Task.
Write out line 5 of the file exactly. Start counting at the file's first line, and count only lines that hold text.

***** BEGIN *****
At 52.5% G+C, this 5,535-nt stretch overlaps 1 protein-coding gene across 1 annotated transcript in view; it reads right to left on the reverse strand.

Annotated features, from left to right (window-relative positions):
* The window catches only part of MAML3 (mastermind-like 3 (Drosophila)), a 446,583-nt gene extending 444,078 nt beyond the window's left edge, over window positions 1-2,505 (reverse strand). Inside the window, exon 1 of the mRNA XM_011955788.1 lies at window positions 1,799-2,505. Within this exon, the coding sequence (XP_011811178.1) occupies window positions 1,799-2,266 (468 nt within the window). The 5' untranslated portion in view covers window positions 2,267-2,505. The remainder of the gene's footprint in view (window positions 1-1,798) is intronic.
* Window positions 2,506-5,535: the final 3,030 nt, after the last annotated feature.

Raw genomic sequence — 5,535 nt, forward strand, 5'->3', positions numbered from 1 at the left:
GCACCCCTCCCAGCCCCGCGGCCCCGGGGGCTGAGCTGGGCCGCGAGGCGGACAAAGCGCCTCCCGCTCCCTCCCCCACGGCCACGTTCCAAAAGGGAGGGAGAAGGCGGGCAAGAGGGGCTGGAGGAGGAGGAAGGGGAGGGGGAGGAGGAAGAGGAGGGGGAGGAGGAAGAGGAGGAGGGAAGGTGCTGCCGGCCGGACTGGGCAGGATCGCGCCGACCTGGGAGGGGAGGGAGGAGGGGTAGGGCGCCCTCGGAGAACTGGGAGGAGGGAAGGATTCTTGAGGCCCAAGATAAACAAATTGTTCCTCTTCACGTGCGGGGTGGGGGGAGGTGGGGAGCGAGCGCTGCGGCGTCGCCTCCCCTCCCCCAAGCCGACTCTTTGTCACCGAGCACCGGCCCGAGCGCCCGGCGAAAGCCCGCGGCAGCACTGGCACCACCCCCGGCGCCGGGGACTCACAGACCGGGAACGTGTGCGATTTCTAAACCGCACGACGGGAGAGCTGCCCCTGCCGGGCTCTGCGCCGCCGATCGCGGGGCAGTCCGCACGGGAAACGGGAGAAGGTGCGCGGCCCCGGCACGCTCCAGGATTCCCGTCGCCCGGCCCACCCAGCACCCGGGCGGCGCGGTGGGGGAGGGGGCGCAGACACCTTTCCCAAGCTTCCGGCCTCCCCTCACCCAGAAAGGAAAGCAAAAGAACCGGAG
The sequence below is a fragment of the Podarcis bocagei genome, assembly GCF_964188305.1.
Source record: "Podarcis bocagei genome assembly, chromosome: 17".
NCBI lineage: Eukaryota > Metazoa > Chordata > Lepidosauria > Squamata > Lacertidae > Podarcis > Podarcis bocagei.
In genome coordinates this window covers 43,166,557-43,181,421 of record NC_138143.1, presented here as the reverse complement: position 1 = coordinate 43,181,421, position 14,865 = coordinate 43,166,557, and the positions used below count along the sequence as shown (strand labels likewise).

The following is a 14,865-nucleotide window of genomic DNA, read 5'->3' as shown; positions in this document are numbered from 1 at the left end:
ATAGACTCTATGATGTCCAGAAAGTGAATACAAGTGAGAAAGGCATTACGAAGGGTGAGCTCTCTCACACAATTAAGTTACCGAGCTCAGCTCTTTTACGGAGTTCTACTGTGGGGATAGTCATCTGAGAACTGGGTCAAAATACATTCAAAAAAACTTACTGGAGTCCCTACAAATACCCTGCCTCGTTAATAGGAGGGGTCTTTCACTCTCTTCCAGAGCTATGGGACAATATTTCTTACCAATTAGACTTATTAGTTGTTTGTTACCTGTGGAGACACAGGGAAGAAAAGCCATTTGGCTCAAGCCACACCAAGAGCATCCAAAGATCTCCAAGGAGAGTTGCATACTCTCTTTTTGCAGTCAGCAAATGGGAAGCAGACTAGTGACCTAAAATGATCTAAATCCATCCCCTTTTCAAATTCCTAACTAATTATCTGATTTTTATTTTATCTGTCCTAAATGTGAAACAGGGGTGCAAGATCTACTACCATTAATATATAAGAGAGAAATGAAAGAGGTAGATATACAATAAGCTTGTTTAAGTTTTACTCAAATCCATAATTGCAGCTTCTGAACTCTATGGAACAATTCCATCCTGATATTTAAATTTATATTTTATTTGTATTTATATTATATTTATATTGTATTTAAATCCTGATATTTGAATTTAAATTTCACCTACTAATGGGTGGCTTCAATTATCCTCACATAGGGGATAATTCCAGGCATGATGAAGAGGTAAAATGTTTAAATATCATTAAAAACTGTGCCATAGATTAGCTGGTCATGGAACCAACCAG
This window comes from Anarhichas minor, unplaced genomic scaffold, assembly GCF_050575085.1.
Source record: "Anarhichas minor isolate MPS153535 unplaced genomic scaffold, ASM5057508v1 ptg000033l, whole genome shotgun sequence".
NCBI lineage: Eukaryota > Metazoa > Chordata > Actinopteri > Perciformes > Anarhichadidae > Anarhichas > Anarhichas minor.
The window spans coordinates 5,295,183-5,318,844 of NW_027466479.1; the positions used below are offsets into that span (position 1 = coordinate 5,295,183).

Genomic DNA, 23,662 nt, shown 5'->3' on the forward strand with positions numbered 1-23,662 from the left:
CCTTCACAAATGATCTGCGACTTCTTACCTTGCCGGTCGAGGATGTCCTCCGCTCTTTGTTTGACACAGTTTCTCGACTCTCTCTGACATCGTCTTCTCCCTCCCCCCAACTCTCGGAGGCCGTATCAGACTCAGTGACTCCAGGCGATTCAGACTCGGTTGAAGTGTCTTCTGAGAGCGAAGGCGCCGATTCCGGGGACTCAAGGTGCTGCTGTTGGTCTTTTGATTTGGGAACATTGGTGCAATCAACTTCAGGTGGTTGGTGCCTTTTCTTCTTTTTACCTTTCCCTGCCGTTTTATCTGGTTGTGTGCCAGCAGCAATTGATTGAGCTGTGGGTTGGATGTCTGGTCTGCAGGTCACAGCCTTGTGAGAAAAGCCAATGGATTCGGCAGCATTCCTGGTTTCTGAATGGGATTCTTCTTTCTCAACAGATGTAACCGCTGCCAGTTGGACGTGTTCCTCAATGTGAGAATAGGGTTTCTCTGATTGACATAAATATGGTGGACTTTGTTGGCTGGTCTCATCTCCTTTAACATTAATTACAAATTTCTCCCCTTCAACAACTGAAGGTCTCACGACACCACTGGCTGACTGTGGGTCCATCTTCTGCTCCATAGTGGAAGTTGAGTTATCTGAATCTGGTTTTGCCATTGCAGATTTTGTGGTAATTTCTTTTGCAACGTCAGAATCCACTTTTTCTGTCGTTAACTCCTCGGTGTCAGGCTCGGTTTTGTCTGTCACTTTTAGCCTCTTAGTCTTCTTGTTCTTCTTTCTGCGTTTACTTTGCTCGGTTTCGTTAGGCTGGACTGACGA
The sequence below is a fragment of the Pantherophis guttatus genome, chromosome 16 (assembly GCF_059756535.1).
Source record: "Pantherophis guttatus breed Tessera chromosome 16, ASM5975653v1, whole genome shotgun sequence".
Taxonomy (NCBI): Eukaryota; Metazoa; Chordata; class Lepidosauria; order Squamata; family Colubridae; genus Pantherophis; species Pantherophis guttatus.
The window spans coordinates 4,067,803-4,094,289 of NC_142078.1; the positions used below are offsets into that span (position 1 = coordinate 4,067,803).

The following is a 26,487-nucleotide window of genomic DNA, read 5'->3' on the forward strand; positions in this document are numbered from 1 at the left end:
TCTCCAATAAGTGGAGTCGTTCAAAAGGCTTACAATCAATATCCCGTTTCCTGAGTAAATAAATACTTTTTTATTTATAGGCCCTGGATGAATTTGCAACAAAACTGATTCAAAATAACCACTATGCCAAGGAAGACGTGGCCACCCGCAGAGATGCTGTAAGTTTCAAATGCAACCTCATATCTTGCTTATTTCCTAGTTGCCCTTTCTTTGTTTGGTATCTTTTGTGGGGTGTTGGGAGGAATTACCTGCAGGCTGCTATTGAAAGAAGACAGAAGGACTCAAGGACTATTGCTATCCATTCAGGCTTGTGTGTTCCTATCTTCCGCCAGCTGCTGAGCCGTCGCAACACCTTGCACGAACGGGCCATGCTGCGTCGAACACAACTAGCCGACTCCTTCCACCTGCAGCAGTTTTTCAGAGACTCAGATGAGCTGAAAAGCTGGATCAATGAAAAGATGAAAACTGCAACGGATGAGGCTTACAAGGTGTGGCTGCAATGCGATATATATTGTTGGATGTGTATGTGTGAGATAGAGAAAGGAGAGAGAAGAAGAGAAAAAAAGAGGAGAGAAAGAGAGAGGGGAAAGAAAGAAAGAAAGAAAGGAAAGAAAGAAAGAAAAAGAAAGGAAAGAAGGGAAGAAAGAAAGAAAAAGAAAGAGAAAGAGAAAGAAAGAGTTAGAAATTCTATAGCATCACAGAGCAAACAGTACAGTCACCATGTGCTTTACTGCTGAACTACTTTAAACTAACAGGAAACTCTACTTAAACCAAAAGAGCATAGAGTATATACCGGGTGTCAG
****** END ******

Raw genomic sequence — 5,535 nt, forward strand, 5'->3', positions numbered from 1 at the left: